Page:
This triumphal arch on the cover of Fermilab’s 1988 annual report is concentrated with ornamental detail. I wish I had an explanation from the artist about the doubled Fermilab in the center. Perhaps she is using ambiguity as a tool to communicate more than one state. The piece overall is a nocturnal landscape but the inset in the center is illuminated with daylight. The two Wilson Halls, one superimposed above the other, (or are they side by side?) exist in daylight and sunlight. The art work is peppered with symbols of Fermilab’s accomplishments. The winged symbol for muon neutrinos are zipping through the sky at the top. The symbols for proton and antiproton are the finials on the top of the triumphal arch flanking a medallion showing particle collision tracks. Those look to be mirror-image double-headed beasts supporting the lintel. Between them the arch is adorned with a medallion commemorating the muon neutrino. Leon Lederman, the director of Fermilab, was awarded the Nobel Prize for his work on muon neutrinos in 1988. The wedge stones of the arch are inscribed with symbols of only four types of quarks arranged as a palindrome. The top quark was finally experimentally confirmed at Fermilab in 1995. The 3D symbol beneath the arch is the upsilon meson that was discovered by a team in the 70’s led by Leon Lederman at Fermilab. All of this imagery is layered over a starry sky with a lovely spiral galaxy framed by the arch.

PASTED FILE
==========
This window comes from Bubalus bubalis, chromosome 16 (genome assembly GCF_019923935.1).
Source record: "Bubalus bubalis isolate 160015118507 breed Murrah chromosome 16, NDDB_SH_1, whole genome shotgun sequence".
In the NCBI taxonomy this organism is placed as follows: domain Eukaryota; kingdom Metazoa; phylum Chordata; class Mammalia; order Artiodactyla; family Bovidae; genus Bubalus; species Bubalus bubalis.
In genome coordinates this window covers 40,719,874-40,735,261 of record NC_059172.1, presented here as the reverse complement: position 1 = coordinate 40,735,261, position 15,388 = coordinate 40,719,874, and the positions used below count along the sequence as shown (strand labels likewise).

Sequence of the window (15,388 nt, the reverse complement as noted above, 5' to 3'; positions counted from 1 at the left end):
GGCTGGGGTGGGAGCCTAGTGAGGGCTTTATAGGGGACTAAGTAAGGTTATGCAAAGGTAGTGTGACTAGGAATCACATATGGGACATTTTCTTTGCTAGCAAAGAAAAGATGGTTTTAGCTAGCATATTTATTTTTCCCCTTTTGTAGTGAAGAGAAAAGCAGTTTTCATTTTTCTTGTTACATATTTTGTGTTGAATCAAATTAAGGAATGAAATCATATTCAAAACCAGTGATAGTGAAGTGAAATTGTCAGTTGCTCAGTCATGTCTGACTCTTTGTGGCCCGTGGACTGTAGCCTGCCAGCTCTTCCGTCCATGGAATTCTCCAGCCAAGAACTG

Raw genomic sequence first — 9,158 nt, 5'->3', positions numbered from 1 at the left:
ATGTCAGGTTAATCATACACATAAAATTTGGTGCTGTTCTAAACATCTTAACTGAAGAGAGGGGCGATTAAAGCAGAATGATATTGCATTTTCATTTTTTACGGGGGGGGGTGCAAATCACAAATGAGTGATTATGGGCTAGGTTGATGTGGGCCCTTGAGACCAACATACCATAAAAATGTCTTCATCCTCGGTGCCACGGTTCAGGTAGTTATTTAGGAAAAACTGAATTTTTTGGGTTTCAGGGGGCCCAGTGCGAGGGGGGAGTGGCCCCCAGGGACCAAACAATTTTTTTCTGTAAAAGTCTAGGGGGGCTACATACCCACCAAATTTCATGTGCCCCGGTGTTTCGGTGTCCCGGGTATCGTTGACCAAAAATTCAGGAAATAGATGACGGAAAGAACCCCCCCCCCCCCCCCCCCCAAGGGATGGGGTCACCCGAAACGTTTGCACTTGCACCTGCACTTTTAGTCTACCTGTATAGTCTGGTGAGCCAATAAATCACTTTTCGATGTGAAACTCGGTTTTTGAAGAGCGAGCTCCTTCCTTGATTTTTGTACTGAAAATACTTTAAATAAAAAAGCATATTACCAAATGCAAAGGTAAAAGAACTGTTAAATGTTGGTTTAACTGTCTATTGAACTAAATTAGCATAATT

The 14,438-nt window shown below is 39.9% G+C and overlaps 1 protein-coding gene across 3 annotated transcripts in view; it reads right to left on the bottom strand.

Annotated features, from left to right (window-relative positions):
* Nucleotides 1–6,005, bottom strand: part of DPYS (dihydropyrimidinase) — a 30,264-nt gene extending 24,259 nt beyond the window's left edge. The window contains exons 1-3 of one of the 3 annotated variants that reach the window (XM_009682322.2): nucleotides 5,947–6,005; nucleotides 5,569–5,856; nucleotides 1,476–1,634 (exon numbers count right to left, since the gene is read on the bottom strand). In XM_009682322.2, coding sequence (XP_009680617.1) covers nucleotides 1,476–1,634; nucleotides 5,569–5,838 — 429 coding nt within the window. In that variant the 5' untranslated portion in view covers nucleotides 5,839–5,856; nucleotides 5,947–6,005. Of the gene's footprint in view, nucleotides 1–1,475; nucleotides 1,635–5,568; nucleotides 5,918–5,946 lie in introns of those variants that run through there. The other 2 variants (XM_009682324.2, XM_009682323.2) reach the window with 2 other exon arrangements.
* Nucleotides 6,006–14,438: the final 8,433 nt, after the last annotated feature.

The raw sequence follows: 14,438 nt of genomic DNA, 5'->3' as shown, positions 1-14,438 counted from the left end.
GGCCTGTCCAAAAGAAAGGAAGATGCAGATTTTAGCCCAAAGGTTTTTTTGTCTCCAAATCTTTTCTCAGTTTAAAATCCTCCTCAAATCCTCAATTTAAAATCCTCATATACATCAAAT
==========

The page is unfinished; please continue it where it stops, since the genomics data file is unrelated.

Sometimes Angela Gonzales did a painted version of an illustration. So far I’ve only seen this one example:
Her daughter, Olivia Lahs-Gonzales, has a web site with some of Angela Gonzales’ paintings, early charcoal drawings, and a biography.
Graphic artist, illustrator, site planner, painter, curator, Angela Gonazles wore a lot of hats over her 31 years at Fermilab. If you have the chance to visit Fermilab for a lecture, art event, or open house remember to keep your eyes open for playful color painted on the prairie.
The biographical information came from these sources:
Thanks to Valerie Higgins, Fermilab Archivist/Historian and Olivia Lahs-Gonzales, the artist’s daughter, for their help in providing information and images about Angela Gonzales’ admirable career.